How to Close a Thank-You Letter

thank you note
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When writing a thank-you letter, you may think it's the middle of the note — the part where you express gratitude in a personable and specific way — that’s the most challenging section to compose. That may be true, but the way you close your thank-you letter is important and shouldn’t be overlooked.

Thank-you letter greetings and closings may not seem critical, but they help form a well-written letter, so when it comes to thank-you letters, the formalities are also important. That's because letter readers have certain expectations of the style and tone of your letter. You should thus always include a polite closing, as well as an appropriate greeting, in a thank you note.

The close of your letter is a formal way to echo the appreciation you expressed throughout the body of the thank you note. It’s the part of the email that may leave a lasting impression.

How to End a Thank-You Letter

Whether it's a simple "Thank you" or a more formal "Thank you for your assistance in this matter," the closing statement in your thank you note should always be followed by a comma. Then, skip down a line and write out your name.

If you’re writing a letter that you’ll print out and mail, leave two spaces in between the complimentary closing and your typed name. This is where you will sign your name in ink. 

 Closing Options for Thank-You Letters

The following options will cover a variety of circumstances and are good ways to close a thank-you letter:

  • With gratitude
  • With sincere thanks
  • Your help is greatly appreciated
  • Many thanks
  • Kind thanks
  • Gratefully
  • Gratefully yours
  • Thank you
  • Thank you for your time
  • Thank you for your consideration
  • Thank you for your recommendation
  • Thank you for your assistance in this matter
  • Best
  • Best regards
  • Sincerely
  • Sincerely yours
  • With thanks and appreciation
  • With appreciation

How to Choose the Right Closing Phrase

Any of the options listed above are appropriate. Some are more formal, while others are softer and a bit warmer in tone. (It's subtle, but "Kind thanks" has a different impact than the more formal phrase, "Thank you for your assistance in this matter.")

The degree of formality you employ will depend upon your recipient. If they’re a friend or an acquaintance you know personally –- or even a job interviewer with whom you felt that you established a good rapport –- it’s fine to use the warmer tone.

If, however, you’re thanking a business associate or someone you have never met, the more formal, conservative phrases should be used. Read through your entire letter and try to think what tone you're conveying in order to help you select the right closing sentiment.

Writing a Thank-You Letter for a Job Interview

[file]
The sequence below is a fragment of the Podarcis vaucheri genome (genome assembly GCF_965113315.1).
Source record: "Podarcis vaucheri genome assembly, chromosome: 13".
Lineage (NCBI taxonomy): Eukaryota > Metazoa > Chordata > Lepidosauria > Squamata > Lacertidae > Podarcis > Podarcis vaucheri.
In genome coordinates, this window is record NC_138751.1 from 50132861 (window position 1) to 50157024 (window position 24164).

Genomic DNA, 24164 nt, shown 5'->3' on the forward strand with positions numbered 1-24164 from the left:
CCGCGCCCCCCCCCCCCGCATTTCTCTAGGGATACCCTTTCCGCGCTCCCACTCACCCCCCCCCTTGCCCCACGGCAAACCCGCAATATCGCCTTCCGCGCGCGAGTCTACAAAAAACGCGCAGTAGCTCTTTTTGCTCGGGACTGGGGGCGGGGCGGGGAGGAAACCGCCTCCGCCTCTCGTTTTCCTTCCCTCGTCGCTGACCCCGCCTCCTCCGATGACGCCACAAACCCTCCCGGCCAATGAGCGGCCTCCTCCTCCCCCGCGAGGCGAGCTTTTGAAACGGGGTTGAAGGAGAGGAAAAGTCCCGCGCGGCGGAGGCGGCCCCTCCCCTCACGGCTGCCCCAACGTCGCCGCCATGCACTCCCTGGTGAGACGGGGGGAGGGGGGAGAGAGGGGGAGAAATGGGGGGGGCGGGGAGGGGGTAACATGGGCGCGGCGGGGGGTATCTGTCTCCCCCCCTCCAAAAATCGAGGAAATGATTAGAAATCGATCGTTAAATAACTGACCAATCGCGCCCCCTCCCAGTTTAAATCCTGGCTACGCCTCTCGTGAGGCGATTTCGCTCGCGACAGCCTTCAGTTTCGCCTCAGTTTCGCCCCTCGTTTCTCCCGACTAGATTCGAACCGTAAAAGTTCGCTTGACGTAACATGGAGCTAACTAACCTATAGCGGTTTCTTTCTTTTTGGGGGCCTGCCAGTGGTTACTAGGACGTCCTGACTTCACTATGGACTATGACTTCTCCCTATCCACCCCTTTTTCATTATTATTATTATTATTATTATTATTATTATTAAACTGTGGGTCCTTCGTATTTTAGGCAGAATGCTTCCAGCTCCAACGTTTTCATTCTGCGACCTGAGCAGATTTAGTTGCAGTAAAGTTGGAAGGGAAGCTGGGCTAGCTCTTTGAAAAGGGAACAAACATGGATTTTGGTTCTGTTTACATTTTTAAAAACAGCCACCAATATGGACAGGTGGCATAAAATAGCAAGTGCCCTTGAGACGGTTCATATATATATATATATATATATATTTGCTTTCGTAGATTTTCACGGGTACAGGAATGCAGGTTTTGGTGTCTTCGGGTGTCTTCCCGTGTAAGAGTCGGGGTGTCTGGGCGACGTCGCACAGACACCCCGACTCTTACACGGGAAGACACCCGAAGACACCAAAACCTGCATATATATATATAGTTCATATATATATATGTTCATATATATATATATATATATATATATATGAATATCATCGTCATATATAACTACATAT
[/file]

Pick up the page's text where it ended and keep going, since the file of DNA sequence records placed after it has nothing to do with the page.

It’s important to send a letter of thanks to your interviewer as soon as you can after completing your job interview. There's much more to a successful thank-you letter than simply including an appropriate closing phrase. You need to have several sections where you can thank the interviewer appropriately and also add extra bits of information that may help keep you in the interviewer’s mind and give you a boost over the competition:

  • Salutation: In the same way that it's inappropriate to close a business letter with "XOXO," you'll want to make sure that your opening greeting is not too casual or familiar. There are various salutations you can use, including the most common option, "Dear."
  • Say thank you: This may seem obvious, but you'll want to open your thank-you letter with appreciation – if you’re writing a thank-you letter following a job interview, be sure to thank the interviewer for giving you the opportunity to interview, and for taking the time to chat about the nature and requirements of the position. 
  • Mention your interest: When composing follow-up thank you notes after job interviews, the opening paragraph of your letter is also a good opportunity to express and/or reconfirm your interest in the position. (Keep in mind that if interviewers are choosing between two candidates, enthusiasm could sway their decision.) 
  • Make a case for your candidacy: While courtesy is the biggest reason for your thank you note, the letter is also an opportunity to ​remind interviewers why you are a strong candidate. Use the body of the email to reiterate your relevant skills and experience. Callbacks to the conversation are helpful here. Ideally, your thank you note will feel specific to the position at hand, and not generic.
  • Reiterate your thanks: Close your letter by thanking the recipient once again. 

Review a Sample Letter

The following is a sample letter that is printed or sent as an attachment. If you're sending an email message, include your contact information after your typed name.

Your Name
Your Address
City, State Zip
Your Phone Number
Your Email Address

Date

Recipient Name
Recipient Title
Recipient Company
Recipient’s Company’s Address
City, State Zip

Dear Mr./Mrs. Lastname,

Thank you for taking the time to interview me for the open bartending position at Antonio’s Steakhouse yesterday. I enjoyed speaking with you and Mr. Tortelli, the owner. Based on the interview and my experience as a customer, Antonio’s appears to be a great place to work.

I would make an excellent evening bartender due to my past experience in bartending as well as the other restaurant positions I’ve held over the years. Plus, I have all the skills needed for a job in the hospitality industry, and I enjoy working with people. In fact, at my current job, I was awarded employee of the month in June of this year.

Thanks again, and if you have any questions, please do not hesitate to contact me. My cell phone number is 555-555-5555 and my email is myname@myemail.com. I look forward to hearing from you.

Sincerely,

Your signature (hard copy letter)

Your Typed Name